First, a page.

The Daughter of the House has developed an attraction to the chauffeur. Her brother wants to become an Actor. Their mother has discovered Krishna and wants to celebrate Janmashtami in the grounds of the House.
For a respectable member of the ruling class1, any one of these would be a crisis. People Like Us don’t do that sort of thing. It’s not fitting, it’s just wrong. What will the neighbours think?
This stuck-up attitude, obsessed with appearances, hostile to “inferiors”, suspicious of difference, has been a target to be opposed for at least a hundred years. For fifty years, it has been worse: openly mocked from all quarters. Today we have a new ruling class, only partly descended from the old one, and identified with Masters degrees and managerial jobs rather than titles and country houses.
The fundmentals of human society haven’t changed though. The members, actual and aspirational, of the ruling class still need to show that they belong there, that they have loyalty to the same principles that the rest of the class does. Luckily, this does not require great effort of calculation2. Fitting in with a clique is a natural instinct. If you speak or act in a way that your peer group will not approve of, you will be very aware of it. You will probably feel nervous, or even nauseous. To break the mores of ones social circle takes a deliberate effort, to avoid doing so is much easier.
Among the mores of the new ruling class, anti-racism has pride of place. Its members are sincerely non-racist, but, in addition, they are terrified of appearing to be racist. Anything that could be construed as or resmbles racism will also produce a gut reaction, as well as a rational concern for one’s social position. Your chauffeur might be a gentle and intelligent young man with good prospects of an engineering career, who could make your daughter happy, but your neighbours won’t understand all that, even if you do.
This semi-rational, semi-reflex attitude is what I was getting at in Fear and Equality. When the coronavirus first appeared, the calls to act to prevent it spreading felt racist. “You must protect yourself from this dangerous thing” makes liberals feel immediately uneasy, and they are conditioned to avoid even digging into that unease. On top of that, coming out on the same side as President Trump and the murky Silicon Valley subculture, felt equally bad.
That was then. Before too long, COVID was blatantly something worth protecting from. It doesn’t seem to me very likely that it could ever have been prevented from spreading across the world, but it was surely worth a try, and even slowing it down by weeks would have been very beneficial.
Today we are not being told not to fear it. On the contrary, the culturally dominant opinion has gone to the other extreme. People should wear masks. Everyone should get vaccinated. More notably, anyone arguing otherwise is basically a murderer who should be silenced, fired, and punished. It’s easy to see how that view fits the ruling class worldview just as well as it’s no worse than the flu, prejudice is the real virus did. We are no longer dealing with an abstract, allegedly-dangerous “other” and Donald Trump’s travel bans. We are dealing with a very familiar enemy: rednecks who like to carry guns and now recklessly go outside breathing. Tucker Carlson. People who think George Soros is conspiring to smuggle slave-children onto secret islands. In last year’s post I said, talking about threats when considering the coronavirus, There is one exception. If the thing you are warning against is rich white people, or if you can at least claim it’s rich white people, you are safe. nobody is uneasy about that. “Rich white people” isn’t quite right; I meant, from the point of view of the UN, “white people in rich countries”, but within the context of Britain or the USA, the acceptable target group is that white outgroup; christians, social conservatives, Brexiters or rural gun-owners. Now if you say that perhaps the benefits of vaccinating children don’t really justify even small risks, or that masks aren’t proved to do much good and people should be allowed to make up their own minds, you might think you have reasonable arguments, but it feels like you are with the “Bill Gates is implanting chips” loonies or the “Assault weapons are a civil right”3 monsters. What will the neigbours think?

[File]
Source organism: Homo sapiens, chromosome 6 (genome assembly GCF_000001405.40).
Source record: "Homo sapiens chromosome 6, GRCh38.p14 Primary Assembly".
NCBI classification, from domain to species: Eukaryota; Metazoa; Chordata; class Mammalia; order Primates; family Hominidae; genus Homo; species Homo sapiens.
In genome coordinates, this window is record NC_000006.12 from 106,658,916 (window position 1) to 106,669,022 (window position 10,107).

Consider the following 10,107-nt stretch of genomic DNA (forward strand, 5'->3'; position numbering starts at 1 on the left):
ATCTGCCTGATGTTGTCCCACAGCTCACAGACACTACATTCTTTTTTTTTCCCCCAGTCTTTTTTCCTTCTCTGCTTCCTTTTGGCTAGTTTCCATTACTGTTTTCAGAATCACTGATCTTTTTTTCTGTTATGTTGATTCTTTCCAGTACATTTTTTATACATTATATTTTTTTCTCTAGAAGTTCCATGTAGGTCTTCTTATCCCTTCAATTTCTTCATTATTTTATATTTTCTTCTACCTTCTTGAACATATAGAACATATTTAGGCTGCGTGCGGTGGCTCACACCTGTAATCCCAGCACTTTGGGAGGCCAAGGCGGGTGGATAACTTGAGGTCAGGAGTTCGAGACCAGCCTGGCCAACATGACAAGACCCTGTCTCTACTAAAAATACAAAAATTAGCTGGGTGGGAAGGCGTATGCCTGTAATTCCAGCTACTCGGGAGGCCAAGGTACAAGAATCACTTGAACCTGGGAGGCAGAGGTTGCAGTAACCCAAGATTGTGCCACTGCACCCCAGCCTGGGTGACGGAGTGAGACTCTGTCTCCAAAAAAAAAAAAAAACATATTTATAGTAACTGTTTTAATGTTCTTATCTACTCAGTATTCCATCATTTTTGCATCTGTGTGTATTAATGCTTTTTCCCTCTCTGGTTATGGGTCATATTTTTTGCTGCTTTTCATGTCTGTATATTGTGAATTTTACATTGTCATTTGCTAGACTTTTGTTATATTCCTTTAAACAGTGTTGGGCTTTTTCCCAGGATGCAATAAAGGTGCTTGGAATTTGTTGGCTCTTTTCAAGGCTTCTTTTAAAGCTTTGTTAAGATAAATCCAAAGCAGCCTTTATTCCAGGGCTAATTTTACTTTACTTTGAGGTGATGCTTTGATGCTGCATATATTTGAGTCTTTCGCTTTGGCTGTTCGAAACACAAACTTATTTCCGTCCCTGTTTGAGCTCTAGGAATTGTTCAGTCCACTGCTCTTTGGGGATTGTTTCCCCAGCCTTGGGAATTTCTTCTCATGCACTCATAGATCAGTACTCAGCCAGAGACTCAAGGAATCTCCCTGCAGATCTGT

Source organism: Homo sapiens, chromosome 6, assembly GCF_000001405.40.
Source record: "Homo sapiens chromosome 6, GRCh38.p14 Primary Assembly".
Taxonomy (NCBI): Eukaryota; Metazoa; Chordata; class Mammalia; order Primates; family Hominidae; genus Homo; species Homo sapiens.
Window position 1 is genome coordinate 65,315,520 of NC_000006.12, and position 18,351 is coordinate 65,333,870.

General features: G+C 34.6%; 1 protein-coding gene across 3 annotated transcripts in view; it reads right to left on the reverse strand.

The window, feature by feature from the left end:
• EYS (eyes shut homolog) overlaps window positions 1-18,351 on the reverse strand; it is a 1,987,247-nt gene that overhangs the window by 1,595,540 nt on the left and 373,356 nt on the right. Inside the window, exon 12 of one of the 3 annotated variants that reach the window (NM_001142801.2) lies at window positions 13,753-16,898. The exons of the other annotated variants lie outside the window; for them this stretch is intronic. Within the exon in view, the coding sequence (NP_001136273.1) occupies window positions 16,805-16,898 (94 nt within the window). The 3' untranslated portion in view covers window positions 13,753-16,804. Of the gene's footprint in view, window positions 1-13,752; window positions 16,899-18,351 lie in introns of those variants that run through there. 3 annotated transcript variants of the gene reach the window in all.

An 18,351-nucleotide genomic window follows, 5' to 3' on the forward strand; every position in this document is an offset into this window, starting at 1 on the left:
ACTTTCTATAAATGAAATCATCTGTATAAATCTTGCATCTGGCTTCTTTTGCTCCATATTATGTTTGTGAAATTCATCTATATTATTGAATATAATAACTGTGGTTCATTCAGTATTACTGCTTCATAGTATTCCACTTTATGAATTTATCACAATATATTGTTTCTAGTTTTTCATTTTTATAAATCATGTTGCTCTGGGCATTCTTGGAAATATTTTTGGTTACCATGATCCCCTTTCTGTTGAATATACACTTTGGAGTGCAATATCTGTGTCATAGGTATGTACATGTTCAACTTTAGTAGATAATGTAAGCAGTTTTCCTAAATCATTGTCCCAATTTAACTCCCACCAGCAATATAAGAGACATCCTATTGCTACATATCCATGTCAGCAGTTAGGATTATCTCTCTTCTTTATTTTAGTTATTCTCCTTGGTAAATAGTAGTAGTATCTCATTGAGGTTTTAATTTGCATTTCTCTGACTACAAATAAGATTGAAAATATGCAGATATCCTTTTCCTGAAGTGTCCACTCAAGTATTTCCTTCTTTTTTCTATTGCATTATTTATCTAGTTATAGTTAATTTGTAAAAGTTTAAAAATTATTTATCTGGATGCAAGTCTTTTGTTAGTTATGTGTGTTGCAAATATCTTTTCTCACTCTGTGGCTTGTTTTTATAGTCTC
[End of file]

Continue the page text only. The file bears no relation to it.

Once you start seeing the dominant class of the West as stereotype upper-class characters in an English period drama, it could not be more obvious. While I’ve been writing this, I’ve seen a piece on the blackballing of Amy Chua, and a tweet from Ben Sixsmith referencing the British state shying away from dealing with Pakistani grooming gangs (prior to Nazir Afzal making it OK). All these stories become more comprehensible if, while reading them, you mutter to yourself, “What will the neighbours think?”
This is not just groupthink, it’s groupthink on steroids because maintaining one’s social position requires following the groupthink.
This is a piece about the ruling class of America, not a piece about COVID-19. I know people who believe that we should take all possible steps to eliminate the virus, and people who think we should have let it run rather than sacrifice any freedom. The people I know in both of those groups have reached those conclusions based on their values and view of the evidence, and been consistent in the face of the partisan reversal that happened in the public sphere. I don’t agree with either (though I’m slightly closer to the second group), but I don’t mean this as a dig at any of them: it’s just that I was writing about the WHO and their reluctance to be racist to viruses last year, and when today they went back to their old ways with a campaign against e-cigarettes, the social mechanisms behind my previous post were made clearer to me.